tv NEWS LIVE - 30 Al Jazeera April 4, 2018 2:00pm-2:34pm +03
a story fourteen hundred years in the make. a story of succession. tells the story of a foundation and the emergence of an. episode one. china heads back to the u.s. and points this new tower that's a field of a trade war now closer to reality. and welcome to al-jazeera live from a headquarters in doha with me and it's
a problem also ahead as tensions rise of the spy poisoning mystery russia accuses the u.s. and britain of softening a new cold war. a boat carrying dozens of four hundred fifty g.'s lands of malaysia why they may not be enough to stay plus. fifty years ago violent riots broke out all across the u.s. but not here in indianapolis i'm john hendren and i'll tell you why coming up. trade tension between china and the u.s. continues to escalate with beijing just announcing a new round of retaliatory tariffs well those tariffs will be up to twenty five percent or one hundred and six u.s. imports the main areas affected entered soybeans cars and chemical products or china had already announced tariffs on one hundred twenty. eight u.s.
products including pork wine nuts and fish that's about three billion dollars worth of goods the u.s. has a pause and twenty five percent tariffs off its own on thirteen hundred chinese products mainly in the medical industrial and transport sectors and those cover fifty billion dollars and imports well this rapidly escalating trade dispute was set off last month and washington announced why did duty use on steel in the minium imports the u.s. is also accusing china of intellectual property theft and claims that beijing pressures foreign companies to hand over technology adrian brown has more from beijing. china moves swiftly to announce its counter measures on wednesday and as advertised it includes some big ticket items soybeans cars chemicals but not mentioned at the news conference given by officials from the commerce and finance ministries was aviation yet if you go to the website of the commerce ministry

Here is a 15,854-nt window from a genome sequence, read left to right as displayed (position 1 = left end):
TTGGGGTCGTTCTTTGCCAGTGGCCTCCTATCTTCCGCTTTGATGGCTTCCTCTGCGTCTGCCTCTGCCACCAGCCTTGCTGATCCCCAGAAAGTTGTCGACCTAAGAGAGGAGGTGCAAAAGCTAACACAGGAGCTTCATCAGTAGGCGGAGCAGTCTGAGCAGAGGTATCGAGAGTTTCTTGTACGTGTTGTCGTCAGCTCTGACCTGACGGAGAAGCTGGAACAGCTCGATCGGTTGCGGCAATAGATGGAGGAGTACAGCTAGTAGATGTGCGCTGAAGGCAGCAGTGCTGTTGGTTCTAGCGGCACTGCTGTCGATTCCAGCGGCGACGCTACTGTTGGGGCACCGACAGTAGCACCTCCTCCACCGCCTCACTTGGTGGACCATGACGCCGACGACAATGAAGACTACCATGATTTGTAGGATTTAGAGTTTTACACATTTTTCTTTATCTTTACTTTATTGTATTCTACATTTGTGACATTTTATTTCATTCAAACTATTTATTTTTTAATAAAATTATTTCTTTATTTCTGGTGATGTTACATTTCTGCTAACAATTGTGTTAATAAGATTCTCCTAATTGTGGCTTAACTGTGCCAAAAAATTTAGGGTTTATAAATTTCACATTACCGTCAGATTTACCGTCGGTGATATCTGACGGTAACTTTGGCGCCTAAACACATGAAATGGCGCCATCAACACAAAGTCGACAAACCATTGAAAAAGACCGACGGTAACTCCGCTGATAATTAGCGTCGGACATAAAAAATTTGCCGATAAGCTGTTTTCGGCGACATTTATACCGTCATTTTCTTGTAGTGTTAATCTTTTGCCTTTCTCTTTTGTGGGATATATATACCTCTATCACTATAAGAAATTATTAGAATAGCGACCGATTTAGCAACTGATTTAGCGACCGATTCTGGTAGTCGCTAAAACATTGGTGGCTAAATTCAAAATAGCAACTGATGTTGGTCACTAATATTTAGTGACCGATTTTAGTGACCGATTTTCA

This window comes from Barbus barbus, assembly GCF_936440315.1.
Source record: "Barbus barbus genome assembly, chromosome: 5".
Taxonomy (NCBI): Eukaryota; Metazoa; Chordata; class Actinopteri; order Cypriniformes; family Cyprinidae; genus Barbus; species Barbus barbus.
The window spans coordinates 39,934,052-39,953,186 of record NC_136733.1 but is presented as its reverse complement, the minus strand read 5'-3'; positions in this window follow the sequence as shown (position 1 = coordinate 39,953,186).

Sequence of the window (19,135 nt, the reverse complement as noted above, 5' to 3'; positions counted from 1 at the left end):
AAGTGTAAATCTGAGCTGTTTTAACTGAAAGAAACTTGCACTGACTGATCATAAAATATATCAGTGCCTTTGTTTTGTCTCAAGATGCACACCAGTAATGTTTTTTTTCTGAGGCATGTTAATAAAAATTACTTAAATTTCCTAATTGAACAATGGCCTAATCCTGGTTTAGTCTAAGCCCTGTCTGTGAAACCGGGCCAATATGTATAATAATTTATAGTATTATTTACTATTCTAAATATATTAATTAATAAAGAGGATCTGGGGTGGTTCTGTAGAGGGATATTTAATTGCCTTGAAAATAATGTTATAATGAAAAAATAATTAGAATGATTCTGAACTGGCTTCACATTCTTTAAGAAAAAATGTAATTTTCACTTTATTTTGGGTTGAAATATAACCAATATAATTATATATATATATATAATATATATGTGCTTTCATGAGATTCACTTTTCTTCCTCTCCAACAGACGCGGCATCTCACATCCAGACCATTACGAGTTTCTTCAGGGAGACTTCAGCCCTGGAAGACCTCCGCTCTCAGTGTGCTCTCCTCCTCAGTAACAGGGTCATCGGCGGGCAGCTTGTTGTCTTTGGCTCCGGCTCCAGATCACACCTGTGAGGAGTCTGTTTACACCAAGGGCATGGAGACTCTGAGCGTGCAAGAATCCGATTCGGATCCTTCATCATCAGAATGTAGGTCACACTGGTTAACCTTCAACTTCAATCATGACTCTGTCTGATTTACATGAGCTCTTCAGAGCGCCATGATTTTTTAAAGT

aviation is there right at the bottom of the list in a paragraph which stipulates any aircraft under forty five tonnes will be subject to terrorists of twenty five percent now that potentially covers you know the seven three seven eight hundred aircrafts so worrying news there for boeing certainly also concerning news for general motors it sells more cars in china than it does in the united states four million last year now it was left to to go new the vice minister for finance to break the bad news to the tariff ruling committee of the state council decided to impose a twenty five percent tariff on one hundred six types of products in fourteen different categories including soybeans cars and chemicals made in america potentially china has far more to lose from a trade war than the united states because it exports more to the united states than the other way around u.s. companies here in china though have another concern a consumer boycott china has form for this last year there was
a diplomatic falling out between south korea and beijing as a result chinese consumers boycotted south korean goods and the chinese consumer could be a powerful weapon again this time. let's move on to other news now and russia's foreign intelligence agency chief has accused the u.s. and the u.k. of concocting the poisoning of a former spy say again irish can made the comments at a security conference in moscow several countries have expelled russian diplomats over the poisoning of former agent sergei script and his daughter and version one irish can warn that the current standoff threatens to reach cold war levels. but if . washington has become fixated with the fight against a nonexistent so called russian threat this is reach such proportions an acquired such absurd characteristics that it's possible to speak of a return to the dark times of the cold war. we have two cars on the following